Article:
of the U.S. Congress in November elections. Democrats hope to win the six
seats needed to capture the House of Representatives and protect their
slim 50-49 hold over the Senate, which has one independent member.
- In a succession of statements in the "ethink"
transcript, Lay reassured Enron workers the Houston-based company was safe
and sound, even as it teetered on the brink of collapse.
- The transcript was provided to Reuters by Eli
who heads a Washington law firm that is suing Enron on behalf of Enron
employees who had 401(k) retirement accounts. He said obtained the
from a fired Enron manager who is now a client and involved in the Enron
- "How he could do this in good conscience is
guess. This is unconscionable," said Gottesdiener. Ethink was a
internal Enron site where employees could ask top executives questions,
said Eric Thode, an Enron spokesman in Houston. Thode said the transcript
was authentic, but declined comment on Lay's remarks.
- LAY CITES ANDERSEN'S OVERSIGHT
- In one passage of the ethink transcript, an Enron
asked Lay about the company's heavy use of special-purpose vehicles (SPVs),
or outside partnerships, in its finances and the role of the company's
long-time auditor, the Big Five accounting firm Arthur Andersen, in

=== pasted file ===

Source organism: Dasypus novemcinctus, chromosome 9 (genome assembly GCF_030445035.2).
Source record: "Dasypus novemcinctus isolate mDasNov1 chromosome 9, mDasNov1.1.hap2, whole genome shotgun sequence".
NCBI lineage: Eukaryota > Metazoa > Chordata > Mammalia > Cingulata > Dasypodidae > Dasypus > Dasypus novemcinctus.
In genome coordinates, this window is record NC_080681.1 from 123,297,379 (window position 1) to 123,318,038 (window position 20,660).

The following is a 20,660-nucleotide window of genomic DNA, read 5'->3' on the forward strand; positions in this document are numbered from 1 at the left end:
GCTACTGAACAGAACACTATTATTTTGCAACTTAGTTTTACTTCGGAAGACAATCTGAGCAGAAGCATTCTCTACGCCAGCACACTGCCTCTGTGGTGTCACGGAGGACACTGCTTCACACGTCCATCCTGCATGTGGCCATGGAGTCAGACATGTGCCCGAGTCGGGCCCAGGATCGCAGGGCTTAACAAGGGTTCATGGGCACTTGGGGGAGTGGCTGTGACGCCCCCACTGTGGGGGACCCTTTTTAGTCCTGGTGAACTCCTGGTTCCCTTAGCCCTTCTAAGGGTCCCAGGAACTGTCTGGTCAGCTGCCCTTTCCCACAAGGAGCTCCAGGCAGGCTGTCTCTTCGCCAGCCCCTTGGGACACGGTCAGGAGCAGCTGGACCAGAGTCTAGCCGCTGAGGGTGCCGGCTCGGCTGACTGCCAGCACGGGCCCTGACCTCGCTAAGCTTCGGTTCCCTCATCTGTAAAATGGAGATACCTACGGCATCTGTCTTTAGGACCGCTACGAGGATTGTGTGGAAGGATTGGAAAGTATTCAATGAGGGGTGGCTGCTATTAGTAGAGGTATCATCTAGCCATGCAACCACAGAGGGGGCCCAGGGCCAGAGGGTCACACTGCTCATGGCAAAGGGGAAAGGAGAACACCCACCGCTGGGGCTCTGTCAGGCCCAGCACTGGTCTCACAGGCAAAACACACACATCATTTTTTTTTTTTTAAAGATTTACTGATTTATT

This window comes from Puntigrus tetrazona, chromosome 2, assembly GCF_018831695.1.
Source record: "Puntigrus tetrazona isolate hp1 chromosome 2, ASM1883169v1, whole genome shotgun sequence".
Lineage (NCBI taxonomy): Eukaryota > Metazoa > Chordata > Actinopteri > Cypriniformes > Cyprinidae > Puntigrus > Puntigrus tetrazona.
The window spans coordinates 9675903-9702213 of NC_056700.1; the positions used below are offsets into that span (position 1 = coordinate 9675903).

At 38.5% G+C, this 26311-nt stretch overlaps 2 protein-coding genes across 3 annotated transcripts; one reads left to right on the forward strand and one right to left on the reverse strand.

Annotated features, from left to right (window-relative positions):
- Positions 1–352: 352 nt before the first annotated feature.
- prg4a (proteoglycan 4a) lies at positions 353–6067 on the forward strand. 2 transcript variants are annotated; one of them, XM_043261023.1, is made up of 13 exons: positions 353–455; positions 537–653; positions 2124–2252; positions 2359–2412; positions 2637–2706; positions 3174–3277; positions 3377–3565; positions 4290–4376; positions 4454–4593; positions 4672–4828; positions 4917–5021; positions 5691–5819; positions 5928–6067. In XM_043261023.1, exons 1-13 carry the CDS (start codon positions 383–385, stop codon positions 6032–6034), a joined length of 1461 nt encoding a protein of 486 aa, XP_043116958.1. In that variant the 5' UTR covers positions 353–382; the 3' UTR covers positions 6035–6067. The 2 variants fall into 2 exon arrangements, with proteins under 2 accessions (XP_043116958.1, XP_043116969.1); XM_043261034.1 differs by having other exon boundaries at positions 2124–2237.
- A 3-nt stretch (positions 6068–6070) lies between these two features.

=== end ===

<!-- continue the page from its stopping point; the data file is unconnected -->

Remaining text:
- Lay replied: "In many cases, not only has the local
Arthur Andersen office approved these vehicles, but they have also been
approved at Arthur Andersen's headquarter office from some of the world's
leading experts on these types of financing."
- On Thursday, Enron fired Andersen as its auditor. The
firing came two days after Andersen said it had fired the lead partner
in charge of its Enron audits, whom it said ordered audit-related documents
to be destroyed after learning that they were being sought by federal
- Eight congressional committees, the Justice Department,
the Securities and Exchange Commission and the Labor Department are
Enron and combing mountains of documents.
- The White House on Friday estimated OPIC's exposure to
the Indian power project at $160 million in loans and $180 million in risk
insurance. Separately, the U.S. Export-Import Bank made $300 million in
direct loans to the plant.
- White House spokesman Ari Fleischer said interventions
such as Cheney's were commonplace and noted former President Bill Clinton's
commerce secretaries had made similar appeals on behalf of Dabhol during
various phases of its development.
- In each case, "It was done because they thought
it was in America's national interest to do it," Fleischer
- Lay has close ties with Bush and the Republican party.
The company has been a major supporter of Bush's political career, making
about $623,000 in contributions to his campaigns since 1993. It has made
some $5.8 million in campaign donations since 1989, 73 percent to
- Enron officials had six meetings last year with Vice
President Dick Cheney or his energy policy staff. Bush's top economic
Lawrence Lindsy, has served as a consultant and adviser to Enron, and Enron
officials sought help from the administration as the company's financial
- But the administration rejected Enron's appeals, which
supporters cite as its strongest defense.